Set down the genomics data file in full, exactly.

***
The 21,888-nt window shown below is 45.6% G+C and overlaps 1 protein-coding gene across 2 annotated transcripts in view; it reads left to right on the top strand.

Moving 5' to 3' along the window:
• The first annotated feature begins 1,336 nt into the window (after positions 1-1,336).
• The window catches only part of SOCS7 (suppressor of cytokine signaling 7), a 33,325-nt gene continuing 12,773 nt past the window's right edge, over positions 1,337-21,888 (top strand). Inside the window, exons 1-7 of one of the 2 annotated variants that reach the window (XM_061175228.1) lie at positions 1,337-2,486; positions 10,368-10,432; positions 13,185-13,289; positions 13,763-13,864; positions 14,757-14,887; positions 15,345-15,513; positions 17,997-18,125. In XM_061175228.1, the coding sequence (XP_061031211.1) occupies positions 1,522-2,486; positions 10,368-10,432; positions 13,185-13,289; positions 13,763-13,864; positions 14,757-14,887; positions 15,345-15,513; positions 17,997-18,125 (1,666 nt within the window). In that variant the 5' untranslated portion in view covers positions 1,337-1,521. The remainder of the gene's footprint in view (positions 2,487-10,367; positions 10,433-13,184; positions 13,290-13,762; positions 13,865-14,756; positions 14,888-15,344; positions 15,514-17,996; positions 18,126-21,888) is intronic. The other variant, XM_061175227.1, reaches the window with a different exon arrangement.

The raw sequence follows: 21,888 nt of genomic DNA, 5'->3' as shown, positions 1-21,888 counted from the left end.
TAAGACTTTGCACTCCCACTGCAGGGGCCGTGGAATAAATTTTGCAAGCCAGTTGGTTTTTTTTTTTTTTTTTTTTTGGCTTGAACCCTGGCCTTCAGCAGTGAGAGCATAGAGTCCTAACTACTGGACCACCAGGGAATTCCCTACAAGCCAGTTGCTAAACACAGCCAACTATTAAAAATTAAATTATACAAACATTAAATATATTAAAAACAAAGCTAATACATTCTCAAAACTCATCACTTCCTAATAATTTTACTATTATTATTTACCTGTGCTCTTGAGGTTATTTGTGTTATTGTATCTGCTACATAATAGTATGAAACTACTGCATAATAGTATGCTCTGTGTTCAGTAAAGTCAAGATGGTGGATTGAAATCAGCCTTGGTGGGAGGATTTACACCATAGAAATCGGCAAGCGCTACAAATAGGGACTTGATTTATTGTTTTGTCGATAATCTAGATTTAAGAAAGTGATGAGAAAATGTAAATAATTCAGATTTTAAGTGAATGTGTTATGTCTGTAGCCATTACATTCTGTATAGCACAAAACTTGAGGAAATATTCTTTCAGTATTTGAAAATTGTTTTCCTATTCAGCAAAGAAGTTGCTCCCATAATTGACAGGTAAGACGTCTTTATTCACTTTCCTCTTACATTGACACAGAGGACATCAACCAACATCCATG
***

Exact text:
The 21,888-nt window shown below is 45.6% G+C and overlaps 1 protein-coding gene across 2 annotated transcripts in view; it reads left to right on the top strand.

Moving 5' to 3' along the window:
• The first annotated feature begins 1,336 nt into the window (after positions 1-1,336).
• The window catches only part of SOCS7 (suppressor of cytokine signaling 7), a 33,325-nt gene continuing 12,773 nt past the window's right edge, over positions 1,337-21,888 (top strand). Inside the window, exons 1-7 of one of the 2 annotated variants that reach the window (XM_061175228.1) lie at positions 1,337-2,486; positions 10,368-10,432; positions 13,185-13,289; positions 13,763-13,864; positions 14,757-14,887; positions 15,345-15,513; positions 17,997-18,125. In XM_061175228.1, the coding sequence (XP_061031211.1) occupies positions 1,522-2,486; positions 10,368-10,432; positions 13,185-13,289; positions 13,763-13,864; positions 14,757-14,887; positions 15,345-15,513; positions 17,997-18,125 (1,666 nt within the window). In that variant the 5' untranslated portion in view covers positions 1,337-1,521. The remainder of the gene's footprint in view (positions 2,487-10,367; positions 10,433-13,184; positions 13,290-13,762; positions 13,865-14,756; positions 14,888-15,344; positions 15,514-17,996; positions 18,126-21,888) is intronic. The other variant, XM_061175227.1, reaches the window with a different exon arrangement.

The raw sequence follows: 21,888 nt of genomic DNA, 5'->3' as shown, positions 1-21,888 counted from the left end.
TAAGACTTTGCACTCCCACTGCAGGGGCCGTGGAATAAATTTTGCAAGCCAGTTGGTTTTTTTTTTTTTTTTTTTTTGGCTTGAACCCTGGCCTTCAGCAGTGAGAGCATAGAGTCCTAACTACTGGACCACCAGGGAATTCCCTACAAGCCAGTTGCTAAACACAGCCAACTATTAAAAATTAAATTATACAAACATTAAATATATTAAAAACAAAGCTAATACATTCTCAAAACTCATCACTTCCTAATAATTTTACTATTATTATTTACCTGTGCTCTTGAGGTTATTTGTGTTATTGTATCTGCTACATAATAGTATGAAACTACTGCATAATAGTATGCTCTGTGTTCAGTAAAGTCAAGATGGTGGATTGAAATCAGCCTTGGTGGGAGGATTTACACCATAGAAATCGGCAAGCGCTACAAATAGGGACTTGATTTATTGTTTTGTCGATAATCTAGATTTAAGAAAGTGATGAGAAAATGTAAATAATTCAGATTTTAAGTGAATGTGTTATGTCTGTAGCCATTACATTCTGTATAGCACAAAACTTGAGGAAATATTCTTTCAGTATTTGAAAATTGTTTTCCTATTCAGCAAAGAAGTTGCTCCCATAATTGACAGGTAAGACGTCTTTATTCACTTTCCTCTTACATTGACACAGAGGACATCAACCAACATCCATG